Tue, 15 Dec 2009 13:34:46 +0000(image) This year's IDC IT cloud services survey reveals many of the same perceptions about cloud benefits and challenges as seen in last year's survey. But there are a few interesting shifts this year, driven largely by: 1) budget pressure from the challenging economy, and 2) a growing sophistication in users' understanding of cloud services. This year's survey was fielded, like last year's, from the IDC Enterprise Panel of IT executives and their line-of-business (LOB) colleagues. The respondent population is very similar to that of last year's survey, validating comparisons with last year's results. Economics and Adoption Speed Still Top Benefits; Standardization Moves Up This year's survey shows, once again, that economic benefits are key drivers of IT cloud services adoption. Three of the top five benefits were about perceived cost advantages of the cloud model: pay for use (#1), payments streamed with use (#3) and shift of IT headcount and costs to the service provider (#5).
Wed, 09 Dec 2009 15:53:06 +0000(image) On Thursday’s IDC Predictions 2010 webcast, our line to the On24 service dropped just a few questions into the Q&A session. We captured all the questions, and - as promised - we are posting answers to them here on IDC eXchange. Many thanks to my IDC colleagues who contributed to these Q&A responses.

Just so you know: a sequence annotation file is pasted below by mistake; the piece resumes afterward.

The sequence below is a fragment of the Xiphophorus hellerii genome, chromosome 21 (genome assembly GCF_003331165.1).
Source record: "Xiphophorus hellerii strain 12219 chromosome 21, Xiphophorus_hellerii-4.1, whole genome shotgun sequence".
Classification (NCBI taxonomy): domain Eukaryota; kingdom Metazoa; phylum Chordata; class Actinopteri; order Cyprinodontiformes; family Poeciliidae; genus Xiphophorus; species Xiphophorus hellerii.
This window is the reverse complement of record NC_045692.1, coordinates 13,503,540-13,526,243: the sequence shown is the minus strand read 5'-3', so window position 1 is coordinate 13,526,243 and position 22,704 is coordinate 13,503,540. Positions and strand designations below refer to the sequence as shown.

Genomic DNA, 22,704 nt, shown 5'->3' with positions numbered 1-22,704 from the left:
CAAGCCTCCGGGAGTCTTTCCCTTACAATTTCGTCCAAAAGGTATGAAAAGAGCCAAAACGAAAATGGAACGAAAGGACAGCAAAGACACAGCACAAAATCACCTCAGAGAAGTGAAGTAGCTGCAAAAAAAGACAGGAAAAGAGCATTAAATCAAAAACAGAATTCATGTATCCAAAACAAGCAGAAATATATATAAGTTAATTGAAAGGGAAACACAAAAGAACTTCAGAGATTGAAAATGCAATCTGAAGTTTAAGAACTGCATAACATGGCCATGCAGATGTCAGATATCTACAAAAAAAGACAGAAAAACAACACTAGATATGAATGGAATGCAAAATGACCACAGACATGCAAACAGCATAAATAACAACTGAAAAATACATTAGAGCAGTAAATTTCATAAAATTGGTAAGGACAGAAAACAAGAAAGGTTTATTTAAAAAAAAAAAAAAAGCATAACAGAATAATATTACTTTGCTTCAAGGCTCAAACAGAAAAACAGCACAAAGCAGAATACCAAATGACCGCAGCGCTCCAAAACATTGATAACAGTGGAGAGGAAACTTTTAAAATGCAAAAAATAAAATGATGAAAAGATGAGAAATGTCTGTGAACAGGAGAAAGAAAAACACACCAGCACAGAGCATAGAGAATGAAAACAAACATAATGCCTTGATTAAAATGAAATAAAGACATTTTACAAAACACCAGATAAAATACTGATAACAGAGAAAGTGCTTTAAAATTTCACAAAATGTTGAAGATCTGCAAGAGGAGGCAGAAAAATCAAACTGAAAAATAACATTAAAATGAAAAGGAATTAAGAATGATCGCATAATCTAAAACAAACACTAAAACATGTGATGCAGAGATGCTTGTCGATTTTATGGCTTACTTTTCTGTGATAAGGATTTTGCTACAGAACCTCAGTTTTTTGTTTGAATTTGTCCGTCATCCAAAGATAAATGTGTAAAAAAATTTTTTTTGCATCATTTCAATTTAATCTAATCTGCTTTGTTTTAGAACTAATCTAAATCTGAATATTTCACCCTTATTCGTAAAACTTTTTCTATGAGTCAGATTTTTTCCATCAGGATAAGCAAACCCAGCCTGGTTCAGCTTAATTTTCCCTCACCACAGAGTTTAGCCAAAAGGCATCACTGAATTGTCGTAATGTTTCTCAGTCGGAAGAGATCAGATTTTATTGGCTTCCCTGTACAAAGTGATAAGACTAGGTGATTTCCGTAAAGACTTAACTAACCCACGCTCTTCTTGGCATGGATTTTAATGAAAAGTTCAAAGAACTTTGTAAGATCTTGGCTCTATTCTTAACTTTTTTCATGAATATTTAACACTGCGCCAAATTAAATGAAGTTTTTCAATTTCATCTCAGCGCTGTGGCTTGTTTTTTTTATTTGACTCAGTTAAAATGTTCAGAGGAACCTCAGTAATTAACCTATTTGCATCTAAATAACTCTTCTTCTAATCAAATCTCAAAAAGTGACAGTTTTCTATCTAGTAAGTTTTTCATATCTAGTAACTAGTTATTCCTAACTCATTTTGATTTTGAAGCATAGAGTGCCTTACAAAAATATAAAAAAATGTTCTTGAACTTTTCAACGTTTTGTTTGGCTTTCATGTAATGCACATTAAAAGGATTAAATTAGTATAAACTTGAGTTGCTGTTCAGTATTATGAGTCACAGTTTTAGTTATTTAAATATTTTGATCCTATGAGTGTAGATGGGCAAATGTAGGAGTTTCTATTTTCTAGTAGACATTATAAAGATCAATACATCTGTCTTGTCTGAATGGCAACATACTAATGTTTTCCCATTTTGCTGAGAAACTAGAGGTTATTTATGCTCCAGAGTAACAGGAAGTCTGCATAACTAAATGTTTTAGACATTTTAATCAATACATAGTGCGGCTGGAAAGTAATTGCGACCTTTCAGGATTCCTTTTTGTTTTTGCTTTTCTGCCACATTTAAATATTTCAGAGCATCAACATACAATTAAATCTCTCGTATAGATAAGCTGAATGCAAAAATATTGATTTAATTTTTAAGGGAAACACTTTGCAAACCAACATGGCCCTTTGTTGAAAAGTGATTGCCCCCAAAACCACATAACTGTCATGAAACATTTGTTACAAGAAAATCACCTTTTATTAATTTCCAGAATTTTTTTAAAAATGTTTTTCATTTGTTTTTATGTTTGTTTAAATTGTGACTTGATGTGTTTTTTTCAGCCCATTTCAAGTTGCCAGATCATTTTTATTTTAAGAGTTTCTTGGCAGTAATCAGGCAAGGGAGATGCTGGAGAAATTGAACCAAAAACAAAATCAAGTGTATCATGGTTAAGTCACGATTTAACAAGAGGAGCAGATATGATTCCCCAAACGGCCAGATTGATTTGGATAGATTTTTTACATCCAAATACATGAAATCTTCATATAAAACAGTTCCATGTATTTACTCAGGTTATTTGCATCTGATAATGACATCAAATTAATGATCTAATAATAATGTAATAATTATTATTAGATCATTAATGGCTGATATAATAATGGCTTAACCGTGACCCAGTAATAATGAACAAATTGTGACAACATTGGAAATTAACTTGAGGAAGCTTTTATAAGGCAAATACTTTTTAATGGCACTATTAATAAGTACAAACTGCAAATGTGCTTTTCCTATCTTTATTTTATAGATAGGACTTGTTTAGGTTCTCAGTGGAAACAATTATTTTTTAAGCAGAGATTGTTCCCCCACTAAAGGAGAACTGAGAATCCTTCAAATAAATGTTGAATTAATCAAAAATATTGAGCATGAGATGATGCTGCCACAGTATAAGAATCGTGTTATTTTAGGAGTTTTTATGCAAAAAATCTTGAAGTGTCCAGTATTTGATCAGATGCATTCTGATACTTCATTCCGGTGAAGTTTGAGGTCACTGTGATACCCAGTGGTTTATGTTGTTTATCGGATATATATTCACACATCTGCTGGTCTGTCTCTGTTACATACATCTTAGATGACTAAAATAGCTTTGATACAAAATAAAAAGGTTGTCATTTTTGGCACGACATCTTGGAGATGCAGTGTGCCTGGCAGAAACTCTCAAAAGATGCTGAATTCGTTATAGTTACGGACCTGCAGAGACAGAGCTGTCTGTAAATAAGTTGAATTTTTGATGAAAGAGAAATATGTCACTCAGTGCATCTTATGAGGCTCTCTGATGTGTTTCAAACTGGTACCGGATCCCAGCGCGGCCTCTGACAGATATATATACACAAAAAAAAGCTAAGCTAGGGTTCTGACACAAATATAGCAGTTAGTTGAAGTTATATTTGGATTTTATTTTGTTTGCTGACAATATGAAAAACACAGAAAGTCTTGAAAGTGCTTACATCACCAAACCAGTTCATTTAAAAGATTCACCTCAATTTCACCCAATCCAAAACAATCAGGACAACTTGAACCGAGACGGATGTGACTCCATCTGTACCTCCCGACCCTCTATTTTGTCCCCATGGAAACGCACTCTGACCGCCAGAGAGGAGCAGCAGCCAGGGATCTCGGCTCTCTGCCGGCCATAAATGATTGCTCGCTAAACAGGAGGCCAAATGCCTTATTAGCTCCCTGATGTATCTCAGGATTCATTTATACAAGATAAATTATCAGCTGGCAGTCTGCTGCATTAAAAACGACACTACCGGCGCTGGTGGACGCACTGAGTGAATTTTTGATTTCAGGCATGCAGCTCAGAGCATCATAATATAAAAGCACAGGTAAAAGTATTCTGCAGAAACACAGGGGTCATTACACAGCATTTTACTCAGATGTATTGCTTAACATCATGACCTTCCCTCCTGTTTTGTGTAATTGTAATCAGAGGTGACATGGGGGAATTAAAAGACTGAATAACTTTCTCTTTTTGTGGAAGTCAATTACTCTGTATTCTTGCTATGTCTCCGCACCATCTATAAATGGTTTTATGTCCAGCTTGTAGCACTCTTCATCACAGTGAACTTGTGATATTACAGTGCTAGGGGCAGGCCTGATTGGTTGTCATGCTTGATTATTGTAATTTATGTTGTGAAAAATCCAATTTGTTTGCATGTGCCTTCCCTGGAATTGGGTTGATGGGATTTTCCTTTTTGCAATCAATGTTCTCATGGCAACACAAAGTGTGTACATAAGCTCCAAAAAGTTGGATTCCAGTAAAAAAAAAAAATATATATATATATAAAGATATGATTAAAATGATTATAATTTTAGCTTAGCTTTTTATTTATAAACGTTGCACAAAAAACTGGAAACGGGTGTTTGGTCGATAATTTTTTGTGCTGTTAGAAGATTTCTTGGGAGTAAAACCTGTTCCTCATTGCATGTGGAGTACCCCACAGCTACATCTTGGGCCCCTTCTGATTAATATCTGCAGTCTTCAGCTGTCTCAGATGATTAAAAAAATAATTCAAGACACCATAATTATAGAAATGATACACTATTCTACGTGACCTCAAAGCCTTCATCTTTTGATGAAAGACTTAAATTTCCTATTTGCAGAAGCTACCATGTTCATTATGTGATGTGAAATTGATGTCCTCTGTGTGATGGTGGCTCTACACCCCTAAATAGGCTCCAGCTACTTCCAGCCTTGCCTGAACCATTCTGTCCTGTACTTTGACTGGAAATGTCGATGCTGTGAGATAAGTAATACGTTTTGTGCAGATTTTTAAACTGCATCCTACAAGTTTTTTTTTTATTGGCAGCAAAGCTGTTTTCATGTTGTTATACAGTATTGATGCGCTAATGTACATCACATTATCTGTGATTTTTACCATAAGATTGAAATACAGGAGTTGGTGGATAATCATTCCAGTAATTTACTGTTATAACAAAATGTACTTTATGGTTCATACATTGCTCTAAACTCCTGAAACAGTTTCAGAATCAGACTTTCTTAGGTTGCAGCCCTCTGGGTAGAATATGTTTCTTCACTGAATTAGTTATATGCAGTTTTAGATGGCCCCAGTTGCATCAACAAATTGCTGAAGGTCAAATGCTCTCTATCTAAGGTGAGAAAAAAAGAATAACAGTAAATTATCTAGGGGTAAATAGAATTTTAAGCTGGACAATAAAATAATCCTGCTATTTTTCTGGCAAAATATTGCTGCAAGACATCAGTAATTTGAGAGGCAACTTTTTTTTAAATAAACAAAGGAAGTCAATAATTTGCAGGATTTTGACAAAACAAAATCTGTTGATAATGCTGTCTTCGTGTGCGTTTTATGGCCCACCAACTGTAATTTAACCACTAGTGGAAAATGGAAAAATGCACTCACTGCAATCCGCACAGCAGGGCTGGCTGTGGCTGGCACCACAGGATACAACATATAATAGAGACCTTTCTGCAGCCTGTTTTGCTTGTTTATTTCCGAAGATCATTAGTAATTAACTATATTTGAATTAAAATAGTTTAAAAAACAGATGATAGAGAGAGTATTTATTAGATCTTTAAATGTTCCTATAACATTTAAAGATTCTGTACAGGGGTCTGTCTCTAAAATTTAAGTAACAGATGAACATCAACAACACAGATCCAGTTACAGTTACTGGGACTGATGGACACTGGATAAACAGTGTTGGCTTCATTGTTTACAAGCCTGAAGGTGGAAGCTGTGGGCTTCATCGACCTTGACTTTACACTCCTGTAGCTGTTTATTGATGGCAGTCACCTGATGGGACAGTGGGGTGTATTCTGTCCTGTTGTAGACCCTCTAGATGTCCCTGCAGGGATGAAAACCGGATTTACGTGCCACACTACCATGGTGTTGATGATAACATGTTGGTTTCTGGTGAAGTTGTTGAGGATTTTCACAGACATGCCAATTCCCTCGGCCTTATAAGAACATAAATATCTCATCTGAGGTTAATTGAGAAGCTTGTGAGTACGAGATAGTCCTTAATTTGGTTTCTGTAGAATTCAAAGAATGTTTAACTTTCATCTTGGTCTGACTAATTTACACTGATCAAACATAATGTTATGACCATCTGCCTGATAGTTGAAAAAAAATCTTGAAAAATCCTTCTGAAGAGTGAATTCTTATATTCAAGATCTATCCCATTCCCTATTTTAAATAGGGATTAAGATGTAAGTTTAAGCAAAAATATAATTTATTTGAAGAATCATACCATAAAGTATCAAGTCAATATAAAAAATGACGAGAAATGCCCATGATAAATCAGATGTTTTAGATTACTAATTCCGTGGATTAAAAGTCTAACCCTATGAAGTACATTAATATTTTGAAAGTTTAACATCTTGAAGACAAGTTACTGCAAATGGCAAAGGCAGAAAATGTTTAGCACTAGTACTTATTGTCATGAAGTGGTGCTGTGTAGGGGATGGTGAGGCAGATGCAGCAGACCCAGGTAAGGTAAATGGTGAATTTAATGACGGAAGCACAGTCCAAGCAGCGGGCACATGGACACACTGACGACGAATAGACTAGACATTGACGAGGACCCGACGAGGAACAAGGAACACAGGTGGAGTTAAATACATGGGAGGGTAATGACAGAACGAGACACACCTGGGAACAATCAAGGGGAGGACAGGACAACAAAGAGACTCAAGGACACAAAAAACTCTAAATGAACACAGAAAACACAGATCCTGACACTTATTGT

Sat, 05 Dec 2009 14:22:40 +0000(image) On Thursday December 3rd, IDC released its big picture predictions for the IT and Telecommunications industry in 2010. Here are some links for more detail. The Webcast - The recorded one-hour IDC Predictions 2010 telebriefing (simple registration required):>
The Video - And here's the 5-minute video summary:
Answers to Telebriefing Questions - On Thursday's IDC Predictions webcast, our line to the On24 service dropped just a few questions into the Q&A session. We captured all the questions, and over the next several days we'll post answers to those questions here on IDC eXchange. So stay tuned!